Shortly after I boarded an Uptown 2/3 Express train on a recent commute, a woman entered my train car. With grey—almost white—hair, an overstuffed backpack, and an unstable gait, she made her way down the car. As she walked, she approached passengers with an apology for the interruption, a brief explanation of her circumstances, and a request for help.
This monologue started out like many others I’ve heard—on any given subway trip, I encounter at least one person asking for money, help, or food. Sometimes, my evening commute also overlaps with “Showtime” where, before you get asked for money, you’ll get treated to backflips, handstands, and gravity-defying feats of sheer athleticism on a moving train all within two inches of your face and one inch of the performers’ lives. Other times, it’s a kid no older than thirteen selling candy bars for “just one dollar!” to support his school’s basketball team. Most often, it’s someone struggling with food, job, or housing instability, asking for spare coins or dollars to help buy a cup of coffee or a room for the night.
Today, homelessness in New York City is at its highest level since the Great Depression, with an estimated 133,284 different homeless men, women, and children passing through the New York City shelter system in fiscal year 2018, a number which experts assume is low as it does not account for unsheltered or housing insecure individuals who do not utilize city shelters. Often these are people of color or women, which generally aligns with the overall population living in poverty in New York City.
That commute’s request for help was different. The woman went on to ask if anyone on the subway car could donate specific products to help her get through this period—not this period of her joblessness or homelessness, but her period. Her menstruation. She made her way down the train car asking if anyone, especially any of the women sharing the car, could donate a pad or a tampon as it was her “time of the month.”
New Yorkers are notoriously good at avoiding eye contact, especially when individuals ask them directly for assistance, and the aversion of eyes was all the more intense during this thirty second appeal for help. For many of my fellow subway riders, this woman’s specific need was more than they could or would dare engage with. In response to her honest and humble request, eyes turned to the floor and headphone volumes turned up. As she made her way down the indifferent car, this woman asked for and did not receive any help.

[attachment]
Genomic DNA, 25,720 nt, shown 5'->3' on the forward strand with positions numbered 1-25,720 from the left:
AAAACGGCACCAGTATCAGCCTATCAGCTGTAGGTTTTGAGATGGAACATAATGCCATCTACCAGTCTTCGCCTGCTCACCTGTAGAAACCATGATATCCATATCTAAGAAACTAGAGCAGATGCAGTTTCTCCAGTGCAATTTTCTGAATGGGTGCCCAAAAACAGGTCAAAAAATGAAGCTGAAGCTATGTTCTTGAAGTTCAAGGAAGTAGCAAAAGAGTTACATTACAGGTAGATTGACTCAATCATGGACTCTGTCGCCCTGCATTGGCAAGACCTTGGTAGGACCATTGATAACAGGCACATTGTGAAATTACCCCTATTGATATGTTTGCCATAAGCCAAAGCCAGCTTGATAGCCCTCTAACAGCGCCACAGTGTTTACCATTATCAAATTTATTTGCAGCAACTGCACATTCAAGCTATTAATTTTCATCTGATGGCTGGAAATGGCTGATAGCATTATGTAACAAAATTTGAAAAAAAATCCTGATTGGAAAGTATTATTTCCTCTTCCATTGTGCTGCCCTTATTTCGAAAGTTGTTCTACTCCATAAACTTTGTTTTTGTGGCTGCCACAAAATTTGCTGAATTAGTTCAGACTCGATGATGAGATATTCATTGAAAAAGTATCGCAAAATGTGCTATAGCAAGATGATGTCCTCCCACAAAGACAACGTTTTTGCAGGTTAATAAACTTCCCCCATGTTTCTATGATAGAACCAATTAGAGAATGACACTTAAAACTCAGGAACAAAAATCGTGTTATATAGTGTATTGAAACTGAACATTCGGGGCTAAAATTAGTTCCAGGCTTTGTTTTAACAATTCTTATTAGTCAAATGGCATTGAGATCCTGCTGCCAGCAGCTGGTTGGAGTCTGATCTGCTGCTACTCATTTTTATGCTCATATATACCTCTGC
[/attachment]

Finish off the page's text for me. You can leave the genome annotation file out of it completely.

In part, this was not surprising—usually, such avoidance is my response as well. If you gave to every person who asked for help on the subway, you would end up both broke and perpetually late. However, this woman’s unique combination of bravery and vulnerability hit me somewhere between my heart and my gut. I know the intimate fear of failing to contain bleeding while menstruating, a fear with roots in patriarchal ideas of containing and controlling female bodies that still engenders shame and discomfort today. I also know how awkward it can be to ask even an acquaintance for a spare tampon—I cannot imagine facing a subway car full of strangers during peak rush hour in New York City with this same question.
Menstruation, like poverty, is something that those who do not experience it prefer not to see. Both invoke judgments of instability, uncleanliness, and shame, thereby illuminating ugly truths about on-going systemic inequalities faced both by menstruating bodies and homeless individuals alike. By asking for support with both her economic and biologically female realities, this woman was the embodiment of just one permutation of the innumerable intersectional identities that face and constrain female bodies.
Having just ended my period, I had a tampon in my bag for which I had no urgent need. I offered it to this woman, to the subtle surprise and not-so-subtle discomfort of my fellow riders. She thanked me, and each of us continued on our way to different destinations, moving our menstruating bodies forward through an urban space that often fails to see us in full.